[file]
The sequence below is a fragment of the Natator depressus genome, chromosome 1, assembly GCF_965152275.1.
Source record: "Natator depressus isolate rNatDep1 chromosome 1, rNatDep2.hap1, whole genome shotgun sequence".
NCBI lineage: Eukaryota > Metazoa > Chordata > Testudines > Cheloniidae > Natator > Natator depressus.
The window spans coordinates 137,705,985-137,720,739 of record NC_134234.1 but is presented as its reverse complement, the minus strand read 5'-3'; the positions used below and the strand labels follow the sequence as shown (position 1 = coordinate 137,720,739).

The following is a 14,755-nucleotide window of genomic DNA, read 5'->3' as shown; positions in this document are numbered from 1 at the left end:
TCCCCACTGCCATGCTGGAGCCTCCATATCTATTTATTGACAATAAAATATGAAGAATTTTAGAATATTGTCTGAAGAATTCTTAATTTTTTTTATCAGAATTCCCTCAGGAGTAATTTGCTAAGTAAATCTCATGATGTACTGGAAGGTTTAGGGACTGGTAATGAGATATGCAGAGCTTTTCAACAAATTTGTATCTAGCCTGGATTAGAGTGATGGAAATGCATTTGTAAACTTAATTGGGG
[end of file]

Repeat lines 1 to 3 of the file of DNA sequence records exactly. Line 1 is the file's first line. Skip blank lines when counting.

The sequence below is a fragment of the Natator depressus genome, chromosome 1, assembly GCF_965152275.1.
Source record: "Natator depressus isolate rNatDep1 chromosome 1, rNatDep2.hap1, whole genome shotgun sequence".
NCBI lineage: Eukaryota > Metazoa > Chordata > Testudines > Cheloniidae > Natator > Natator depressus.